EMS Leadership Part 6: Conflict Management Alternatives for EMS Leaders and Staff

Preventative conflict management processes can be effective tools for managing conflict in the workplace.

This is the sixth in a series of columns on EMS leadership. Each month, Dr. Breaux will cover leadership applications such as behavioral, managerial, situational, path-goal, leader-member exchange, full-range transformational and transactional leadership. Other areas like conflict management, effective communications and organization structure will also be addressed.

Ralph, who is director of Shade Tree County EMS, has a lot of conflict regarding his crews, and especially their interfacing with hospital staff at the local emergency room. He has had to reschedule crews because certain individuals don't get along with their fellow crew members, which has been a problem since he took over this EMS organization two years ago. Additionally, his crews are increasingly getting into heated arguments with emergency room staff. He has been putting this crisis off, but things are getting worse and he must address these issues now.

Ralph recently met with a professor at a local university to ask for suggestions on how to address these issues. The professor told him about a book titled Managing Conflict in Organizations by Dr. Afzalur Rahim, who defines conflict as an interactive process manifested in incompatibility, disagreement or dissonance within or between social entities.1 Dr. Rahim recommends the following preventative conflict management processes:


  • Separate anger from situations
  • Attack problems, not persons
  • Focus on issues, not your position on issues
  • Develop common agreement
  • Communicate feelings assertively, not aggressively
  • Focus on common interests and agreement
  • Accept and respect individual opinions
  • Avoid jumping to conclusions
  • Listen without interrupting
  • Ask for clarification.


Dr. Rahim also recommends the following conflict management actions:


  • Be impartial and strive to be fair
  • Clarify the problem and focus
  • Restate what is said
  • Confirm the accuracy of the re-statement and give opportunity for corrections or clarifications
  • Identify mutual needs or goals
  • Encourage sincere and practical solutions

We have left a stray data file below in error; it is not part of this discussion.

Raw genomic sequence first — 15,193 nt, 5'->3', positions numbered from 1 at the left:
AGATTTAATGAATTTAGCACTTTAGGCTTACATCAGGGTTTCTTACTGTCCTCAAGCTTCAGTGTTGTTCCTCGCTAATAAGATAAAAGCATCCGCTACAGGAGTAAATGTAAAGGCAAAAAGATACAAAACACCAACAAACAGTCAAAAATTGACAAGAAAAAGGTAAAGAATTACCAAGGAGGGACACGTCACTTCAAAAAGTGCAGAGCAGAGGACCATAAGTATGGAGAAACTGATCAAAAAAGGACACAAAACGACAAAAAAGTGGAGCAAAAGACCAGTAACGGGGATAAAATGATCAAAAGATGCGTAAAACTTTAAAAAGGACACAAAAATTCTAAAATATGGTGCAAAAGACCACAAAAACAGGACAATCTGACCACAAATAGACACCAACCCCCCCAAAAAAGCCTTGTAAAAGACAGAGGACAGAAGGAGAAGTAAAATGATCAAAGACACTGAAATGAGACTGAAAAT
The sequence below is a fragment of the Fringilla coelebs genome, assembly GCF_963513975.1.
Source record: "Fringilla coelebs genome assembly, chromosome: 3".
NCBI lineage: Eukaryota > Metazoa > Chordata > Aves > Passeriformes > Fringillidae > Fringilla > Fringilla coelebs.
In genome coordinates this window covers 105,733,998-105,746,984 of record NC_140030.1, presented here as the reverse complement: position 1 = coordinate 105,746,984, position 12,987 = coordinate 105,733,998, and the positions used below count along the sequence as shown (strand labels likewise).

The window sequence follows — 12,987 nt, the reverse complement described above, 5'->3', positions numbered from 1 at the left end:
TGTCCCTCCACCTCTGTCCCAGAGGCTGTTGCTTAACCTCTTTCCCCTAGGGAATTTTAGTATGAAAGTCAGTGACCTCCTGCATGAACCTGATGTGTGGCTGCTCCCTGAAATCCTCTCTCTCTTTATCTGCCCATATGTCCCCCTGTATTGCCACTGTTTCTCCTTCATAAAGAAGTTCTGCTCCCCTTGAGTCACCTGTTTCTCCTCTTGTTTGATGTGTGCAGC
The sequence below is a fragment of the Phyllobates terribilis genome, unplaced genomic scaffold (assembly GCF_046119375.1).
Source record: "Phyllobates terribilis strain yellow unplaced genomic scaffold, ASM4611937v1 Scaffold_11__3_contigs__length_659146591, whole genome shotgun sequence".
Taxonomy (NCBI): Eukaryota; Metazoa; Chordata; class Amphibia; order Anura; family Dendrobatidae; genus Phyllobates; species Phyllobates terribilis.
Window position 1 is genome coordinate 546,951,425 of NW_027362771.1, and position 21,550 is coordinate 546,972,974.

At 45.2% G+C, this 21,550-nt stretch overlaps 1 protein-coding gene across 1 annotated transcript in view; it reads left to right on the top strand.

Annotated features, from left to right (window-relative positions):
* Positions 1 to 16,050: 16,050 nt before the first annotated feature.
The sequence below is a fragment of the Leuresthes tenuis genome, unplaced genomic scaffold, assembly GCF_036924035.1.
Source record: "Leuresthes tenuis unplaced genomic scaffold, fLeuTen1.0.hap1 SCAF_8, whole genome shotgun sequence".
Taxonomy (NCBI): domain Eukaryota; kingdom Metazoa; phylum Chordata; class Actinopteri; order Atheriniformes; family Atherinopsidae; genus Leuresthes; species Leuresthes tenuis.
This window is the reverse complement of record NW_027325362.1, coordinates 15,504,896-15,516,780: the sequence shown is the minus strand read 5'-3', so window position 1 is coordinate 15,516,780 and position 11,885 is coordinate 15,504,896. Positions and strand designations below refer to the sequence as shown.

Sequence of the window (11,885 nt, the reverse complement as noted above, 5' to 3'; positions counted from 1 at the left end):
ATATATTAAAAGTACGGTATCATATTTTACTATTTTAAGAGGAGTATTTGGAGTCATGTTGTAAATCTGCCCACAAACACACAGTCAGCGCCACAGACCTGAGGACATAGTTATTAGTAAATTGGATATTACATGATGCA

• Actively check for agreement to solutions
  • If no agreement, analyze alternative solutions
  • Review to ensure accepted solution is working and there is agreement.


Ralph is using both the preventative and action checklist to resolve conflicts, and the operational environment is becoming more calm. He met with individual crews to identify and resolve conflicts, as well as to identify problem crew members. Ralph then met with the individual problem crew members using the same aforementioned checklist and has experienced conflict resolution with all but one or two crew members, with whom he will meet again to better understand the situations and possibly resolve further conflict.

Ralph also met with emergency department leadership to ascertain what issues they were having with his crews. He shared that information with the ambulance crews and established solutions and agreements on how to handle conflict with ED staff. He also shared the solutions and agreements with ED leadership, who shared the information with their staff. There has been significant improvement in building professional relationships between ambulance crews and hospital staff that has in turn significantly reduced conflict to one misunderstanding over a three-month period, which was resolved without negative personal feelings between involved ambulance and hospital staff. This does not mean that Ralph does not need to continually monitor and manage conflict in his organization. Conflict management will always be a top priority for Ralph and his crew chiefs; however, the operational environment has improved significantly, and the EMS crews are providing much improved health care for their patients due to less conflict in the operational environment.

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